“He beats me not only with his hands but he uses his belt to beat me,” she says of her husband. ‘He used to say, “No matter how much you cry or ask for help from others, I will not stop beating you.”
Rani has attempted suicide. She said, “Once I was so tired of his beatings. I felt so desperate. I couldn’t take it anymore, I wanted to give away my life. I tried to commit suicide by hanging myself.” According to Rani her in-laws were actually pleased when they learned she was going to hang herself. “I went inside my room and was preparing to hang myself. I screamed, ‘I am going to take away my life!’ My mother-in-law and my husband were relaxing outside the room,” Rani said. “They were listening to what I was saying but they did not try to save me, as I was a burden to them.”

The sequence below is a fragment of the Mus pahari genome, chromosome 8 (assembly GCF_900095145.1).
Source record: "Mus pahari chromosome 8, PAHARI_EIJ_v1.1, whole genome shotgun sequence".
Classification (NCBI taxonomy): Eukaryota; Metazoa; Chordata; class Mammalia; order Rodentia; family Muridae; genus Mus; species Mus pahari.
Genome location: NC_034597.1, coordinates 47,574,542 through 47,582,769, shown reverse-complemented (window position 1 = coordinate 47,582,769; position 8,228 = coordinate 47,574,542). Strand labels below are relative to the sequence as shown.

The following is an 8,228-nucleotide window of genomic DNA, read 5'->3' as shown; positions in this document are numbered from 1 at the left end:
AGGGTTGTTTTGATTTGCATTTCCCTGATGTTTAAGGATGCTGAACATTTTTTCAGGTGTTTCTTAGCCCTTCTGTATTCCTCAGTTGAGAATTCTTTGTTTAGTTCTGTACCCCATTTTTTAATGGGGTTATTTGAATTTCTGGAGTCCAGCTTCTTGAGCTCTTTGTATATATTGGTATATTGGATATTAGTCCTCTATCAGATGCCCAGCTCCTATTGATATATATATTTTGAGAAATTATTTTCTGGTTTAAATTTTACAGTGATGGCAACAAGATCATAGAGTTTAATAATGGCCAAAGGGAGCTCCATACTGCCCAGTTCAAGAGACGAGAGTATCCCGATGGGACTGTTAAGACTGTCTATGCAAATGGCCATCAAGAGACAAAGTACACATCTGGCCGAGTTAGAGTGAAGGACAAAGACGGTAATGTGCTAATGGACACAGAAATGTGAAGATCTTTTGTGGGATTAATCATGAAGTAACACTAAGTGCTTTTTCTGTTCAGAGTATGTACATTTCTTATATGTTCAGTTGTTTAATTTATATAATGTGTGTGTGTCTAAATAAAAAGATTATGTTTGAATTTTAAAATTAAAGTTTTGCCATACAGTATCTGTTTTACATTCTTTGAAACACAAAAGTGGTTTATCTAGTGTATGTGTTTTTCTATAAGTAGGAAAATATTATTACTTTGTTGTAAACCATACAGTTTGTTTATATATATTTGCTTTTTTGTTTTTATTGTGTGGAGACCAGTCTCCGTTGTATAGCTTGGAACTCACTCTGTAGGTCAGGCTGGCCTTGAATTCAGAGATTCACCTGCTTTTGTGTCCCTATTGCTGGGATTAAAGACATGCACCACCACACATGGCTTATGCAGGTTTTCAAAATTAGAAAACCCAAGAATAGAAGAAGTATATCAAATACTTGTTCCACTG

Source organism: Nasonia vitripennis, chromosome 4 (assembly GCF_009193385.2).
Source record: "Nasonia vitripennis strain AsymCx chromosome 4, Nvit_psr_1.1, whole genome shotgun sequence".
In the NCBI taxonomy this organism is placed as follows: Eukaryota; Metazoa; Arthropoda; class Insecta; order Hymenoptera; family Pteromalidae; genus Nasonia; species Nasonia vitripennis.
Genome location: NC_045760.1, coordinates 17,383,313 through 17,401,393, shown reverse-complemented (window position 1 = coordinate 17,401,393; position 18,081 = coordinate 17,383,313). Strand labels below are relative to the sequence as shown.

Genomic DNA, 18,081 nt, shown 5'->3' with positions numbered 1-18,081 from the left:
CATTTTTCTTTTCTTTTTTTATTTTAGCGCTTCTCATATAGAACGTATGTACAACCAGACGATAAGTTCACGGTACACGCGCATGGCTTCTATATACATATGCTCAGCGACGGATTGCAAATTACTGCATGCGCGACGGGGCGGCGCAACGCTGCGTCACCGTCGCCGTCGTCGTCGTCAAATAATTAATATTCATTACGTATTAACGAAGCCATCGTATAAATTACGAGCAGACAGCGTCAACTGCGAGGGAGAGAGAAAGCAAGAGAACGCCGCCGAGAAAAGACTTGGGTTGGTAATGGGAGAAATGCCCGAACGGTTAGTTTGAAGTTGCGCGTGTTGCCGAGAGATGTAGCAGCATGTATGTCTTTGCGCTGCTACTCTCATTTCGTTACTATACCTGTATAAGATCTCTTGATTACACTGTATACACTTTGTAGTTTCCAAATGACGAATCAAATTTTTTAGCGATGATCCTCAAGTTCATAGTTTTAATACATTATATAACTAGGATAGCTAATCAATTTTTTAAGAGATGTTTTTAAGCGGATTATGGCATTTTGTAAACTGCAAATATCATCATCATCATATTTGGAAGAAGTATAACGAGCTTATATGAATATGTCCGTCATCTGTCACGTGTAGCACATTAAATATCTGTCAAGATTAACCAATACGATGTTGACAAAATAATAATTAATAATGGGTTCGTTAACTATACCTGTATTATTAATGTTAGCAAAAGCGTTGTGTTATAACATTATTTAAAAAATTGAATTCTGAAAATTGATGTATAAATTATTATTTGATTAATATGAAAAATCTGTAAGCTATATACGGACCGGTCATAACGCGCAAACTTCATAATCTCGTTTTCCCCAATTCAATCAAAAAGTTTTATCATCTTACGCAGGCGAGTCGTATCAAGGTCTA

The neighbors informed Rani’s mother about what was taking place.“Then my brother kicked open the door,” Rani says. “At that time, I had already hanged myself. My mother lost her senses when she saw me hanging from a rope. My brother took me on his lap and got me down from the rope. Then my brother took me to the hospital.”
It has been reported that 51 young brides in Bangladesh committed suicide due to mistreatment by their parents-in-law in just one month in 2004.
- The Selling of Syria’s Refugee Child Brides (iranaware.com)
- 2030: A World Free Of Child Marriage (news.yourolivebranch.org)
- Saudi girl, 15, barricades herself in bedroom after being married to 90-year-old groom for huge dowry (themuslimissue.wordpress.com)